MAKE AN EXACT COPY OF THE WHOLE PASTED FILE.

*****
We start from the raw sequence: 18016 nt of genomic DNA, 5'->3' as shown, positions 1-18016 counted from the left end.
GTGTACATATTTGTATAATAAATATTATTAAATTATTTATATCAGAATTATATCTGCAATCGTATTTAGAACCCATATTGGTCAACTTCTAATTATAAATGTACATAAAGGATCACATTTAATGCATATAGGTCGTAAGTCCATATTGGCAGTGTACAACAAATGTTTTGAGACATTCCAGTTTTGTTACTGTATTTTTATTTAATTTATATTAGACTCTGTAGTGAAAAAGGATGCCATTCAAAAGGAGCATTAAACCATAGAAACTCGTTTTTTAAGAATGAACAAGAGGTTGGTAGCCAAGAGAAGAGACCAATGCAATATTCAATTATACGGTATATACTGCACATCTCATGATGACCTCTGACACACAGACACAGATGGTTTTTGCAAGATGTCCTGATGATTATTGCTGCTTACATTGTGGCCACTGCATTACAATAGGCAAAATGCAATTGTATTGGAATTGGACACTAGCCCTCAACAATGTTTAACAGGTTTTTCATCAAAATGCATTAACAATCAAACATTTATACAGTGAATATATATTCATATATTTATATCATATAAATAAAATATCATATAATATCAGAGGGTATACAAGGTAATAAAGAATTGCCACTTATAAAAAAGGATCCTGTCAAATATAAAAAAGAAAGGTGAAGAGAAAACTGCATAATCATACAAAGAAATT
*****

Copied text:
We start from the raw sequence: 18016 nt of genomic DNA, 5'->3' as shown, positions 1-18016 counted from the left end.
GTGTACATATTTGTATAATAAATATTATTAAATTATTTATATCAGAATTATATCTGCAATCGTATTTAGAACCCATATTGGTCAACTTCTAATTATAAATGTACATAAAGGATCACATTTAATGCATATAGGTCGTAAGTCCATATTGGCAGTGTACAACAAATGTTTTGAGACATTCCAGTTTTGTTACTGTATTTTTATTTAATTTATATTAGACTCTGTAGTGAAAAAGGATGCCATTCAAAAGGAGCATTAAACCATAGAAACTCGTTTTTTAAGAATGAACAAGAGGTTGGTAGCCAAGAGAAGAGACCAATGCAATATTCAATTATACGGTATATACTGCACATCTCATGATGACCTCTGACACACAGACACAGATGGTTTTTGCAAGATGTCCTGATGATTATTGCTGCTTACATTGTGGCCACTGCATTACAATAGGCAAAATGCAATTGTATTGGAATTGGACACTAGCCCTCAACAATGTTTAACAGGTTTTTCATCAAAATGCATTAACAATCAAACATTTATACAGTGAATATATATTCATATATTTATATCATATAAATAAAATATCATATAATATCAGAGGGTATACAAGGTAATAAAGAATTGCCACTTATAAAAAAGGATCCTGTCAAATATAAAAAAGAAAGGTGAAGAGAAAACTGCATAATCATACAAAGAAATT